9. There is yet another aspect of the matter which, in our considered view, would require a specific notice. The service made available by the Bombay Stock Exchange [BSE Online Trading (BOLT) System] for which the charges in question had been paid by the appellant – assessee are common services that every member of the Stock Exchange is necessarily required to avail of to carry out trading in securities in the Stock Exchange. The view taken by the High Court that a member of the Stock Exchange has an option of trading through an alternative mode is not correct. A member who wants to conduct his daily business in the Stock Exchange has no option but to avail of such services. Each and every transaction by a member involves the use of the services provided by the Stock Exchange for which a member is compulsorily required to pay an additional charge (based on the transaction value) over and above the charges for the membership in the Stock Exchange. The above features of the services provided by the Stock Exchange would make the same a kind of a facility provided by the Stock Exchange for transacting business rather than a technical service provided to one or a section of the members of the Stock Exchange to deal with special situations faced by such a member(s) or the special needs of such member(s) in the conduct of business in the Stock Exchange. In other words, there is no exclusivity to the services rendered by the Stock Exchange and each and every member has to necessarily avail of such services in the normal course of trading in securities in the Stock Exchange. Such services, therefore, would undoubtedly be appropriate to be termed as facilities provided by the Stock Exchange on payment and does not amount to “technical services” provided by the Stock Exchange, not being services specifically sought for by the user or the consumer. It is the aforesaid latter feature of a service rendered which is the essential hallmark of the expression “technical services” as appearing in Explanation 2 to Section 9(1)(vii) of the Act.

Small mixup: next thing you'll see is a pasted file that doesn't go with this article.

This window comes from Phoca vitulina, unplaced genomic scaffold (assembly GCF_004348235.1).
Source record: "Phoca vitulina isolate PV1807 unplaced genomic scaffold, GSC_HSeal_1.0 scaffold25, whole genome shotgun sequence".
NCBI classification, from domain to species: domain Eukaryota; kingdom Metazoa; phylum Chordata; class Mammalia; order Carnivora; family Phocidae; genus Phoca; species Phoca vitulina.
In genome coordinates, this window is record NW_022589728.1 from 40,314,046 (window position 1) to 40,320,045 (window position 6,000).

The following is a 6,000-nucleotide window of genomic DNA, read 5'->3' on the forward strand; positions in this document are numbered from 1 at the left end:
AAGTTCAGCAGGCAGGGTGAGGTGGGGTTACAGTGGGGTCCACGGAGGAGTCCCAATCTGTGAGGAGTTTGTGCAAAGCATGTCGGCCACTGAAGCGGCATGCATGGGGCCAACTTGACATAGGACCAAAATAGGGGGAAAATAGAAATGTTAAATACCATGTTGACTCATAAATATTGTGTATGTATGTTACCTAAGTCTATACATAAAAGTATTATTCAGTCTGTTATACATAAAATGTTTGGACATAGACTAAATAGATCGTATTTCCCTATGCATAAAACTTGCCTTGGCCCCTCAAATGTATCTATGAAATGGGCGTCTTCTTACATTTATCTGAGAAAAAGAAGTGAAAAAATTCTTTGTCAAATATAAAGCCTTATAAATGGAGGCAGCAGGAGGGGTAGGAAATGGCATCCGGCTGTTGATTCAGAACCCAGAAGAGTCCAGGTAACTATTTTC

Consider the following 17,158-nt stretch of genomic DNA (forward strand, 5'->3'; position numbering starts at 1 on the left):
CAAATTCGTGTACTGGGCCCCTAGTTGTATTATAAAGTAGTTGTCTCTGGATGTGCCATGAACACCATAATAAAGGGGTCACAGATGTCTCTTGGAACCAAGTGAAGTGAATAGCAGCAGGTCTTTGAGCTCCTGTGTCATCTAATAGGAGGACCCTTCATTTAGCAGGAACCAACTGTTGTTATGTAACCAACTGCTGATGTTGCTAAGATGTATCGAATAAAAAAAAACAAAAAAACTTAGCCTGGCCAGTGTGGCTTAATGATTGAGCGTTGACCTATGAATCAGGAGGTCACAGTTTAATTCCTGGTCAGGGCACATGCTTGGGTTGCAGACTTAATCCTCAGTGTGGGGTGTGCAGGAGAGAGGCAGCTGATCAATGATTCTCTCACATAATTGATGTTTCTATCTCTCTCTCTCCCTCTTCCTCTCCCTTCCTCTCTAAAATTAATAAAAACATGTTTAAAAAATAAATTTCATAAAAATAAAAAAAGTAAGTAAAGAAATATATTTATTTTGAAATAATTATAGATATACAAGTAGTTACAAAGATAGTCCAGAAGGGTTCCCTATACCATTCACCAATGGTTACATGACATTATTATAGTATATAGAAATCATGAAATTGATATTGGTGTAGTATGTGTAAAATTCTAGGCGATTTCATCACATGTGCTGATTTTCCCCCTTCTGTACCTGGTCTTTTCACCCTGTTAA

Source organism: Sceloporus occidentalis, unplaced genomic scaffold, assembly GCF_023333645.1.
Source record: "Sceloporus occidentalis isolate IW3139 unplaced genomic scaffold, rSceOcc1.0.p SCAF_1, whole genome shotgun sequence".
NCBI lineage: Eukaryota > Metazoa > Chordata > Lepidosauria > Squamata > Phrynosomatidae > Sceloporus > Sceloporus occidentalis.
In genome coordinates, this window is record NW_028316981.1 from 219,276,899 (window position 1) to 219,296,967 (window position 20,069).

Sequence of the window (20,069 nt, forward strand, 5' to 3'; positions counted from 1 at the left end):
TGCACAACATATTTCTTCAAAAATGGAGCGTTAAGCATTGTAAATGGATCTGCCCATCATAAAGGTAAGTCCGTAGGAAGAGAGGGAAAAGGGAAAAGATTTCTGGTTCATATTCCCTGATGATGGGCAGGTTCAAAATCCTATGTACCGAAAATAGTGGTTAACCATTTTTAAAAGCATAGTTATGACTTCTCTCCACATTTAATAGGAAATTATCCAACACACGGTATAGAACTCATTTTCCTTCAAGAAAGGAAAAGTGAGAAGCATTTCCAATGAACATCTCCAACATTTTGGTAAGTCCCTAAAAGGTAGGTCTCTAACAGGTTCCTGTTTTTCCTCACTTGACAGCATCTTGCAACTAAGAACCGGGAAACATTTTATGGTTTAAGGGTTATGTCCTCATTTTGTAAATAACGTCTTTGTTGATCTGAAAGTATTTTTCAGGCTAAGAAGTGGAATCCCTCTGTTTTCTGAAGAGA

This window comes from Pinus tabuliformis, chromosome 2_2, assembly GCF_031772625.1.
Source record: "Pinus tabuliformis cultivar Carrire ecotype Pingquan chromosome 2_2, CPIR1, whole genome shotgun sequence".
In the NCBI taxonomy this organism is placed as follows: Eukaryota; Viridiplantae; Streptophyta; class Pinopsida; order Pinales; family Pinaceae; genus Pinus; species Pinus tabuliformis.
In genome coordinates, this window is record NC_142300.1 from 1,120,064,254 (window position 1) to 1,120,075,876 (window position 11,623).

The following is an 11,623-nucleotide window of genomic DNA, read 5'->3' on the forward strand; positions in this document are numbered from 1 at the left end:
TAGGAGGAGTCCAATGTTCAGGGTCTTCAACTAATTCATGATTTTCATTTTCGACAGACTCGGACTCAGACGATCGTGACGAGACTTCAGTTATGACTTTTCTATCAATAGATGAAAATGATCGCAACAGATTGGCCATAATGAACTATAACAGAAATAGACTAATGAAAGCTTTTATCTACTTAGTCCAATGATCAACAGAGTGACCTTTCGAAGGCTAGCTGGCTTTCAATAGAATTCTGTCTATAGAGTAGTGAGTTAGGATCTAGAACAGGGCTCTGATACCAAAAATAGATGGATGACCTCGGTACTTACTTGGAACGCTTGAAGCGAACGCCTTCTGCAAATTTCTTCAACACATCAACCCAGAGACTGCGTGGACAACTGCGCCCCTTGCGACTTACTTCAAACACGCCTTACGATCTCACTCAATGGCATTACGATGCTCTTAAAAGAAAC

10. For the aforesaid reasons, we hold that the view taken by the Bombay High court that the transaction charges paid to the Bombay Stock Exchange by its members are for ‘technical services’ rendered is not an appropriate view. Such charges, really, are in the nature of payments made for facilities provided by the Stock Exchange. No TDS on such payments would, therefore, be deductible under Section 194J of the Act.’

6.4.2 Respectfully following the decision of the Hon’ble Apex Court in the case of Kotak Securities Ltd. (supra), we hold that no TDS is deductible on payment of transaction charges paid by members to Stock Exchange under section 194J of the Act, as they are not for technical services rendered but are in the nature of payments for facilities provided by the Stock Exchange and accordingly direct the AO to delete the disallowance of Rs. 2,38,821/- made on account of transaction charges paid to Stock Exchange.

7. In the result, the assessee’s appeal for A.Y. 2009-10 is allowed as indicated above.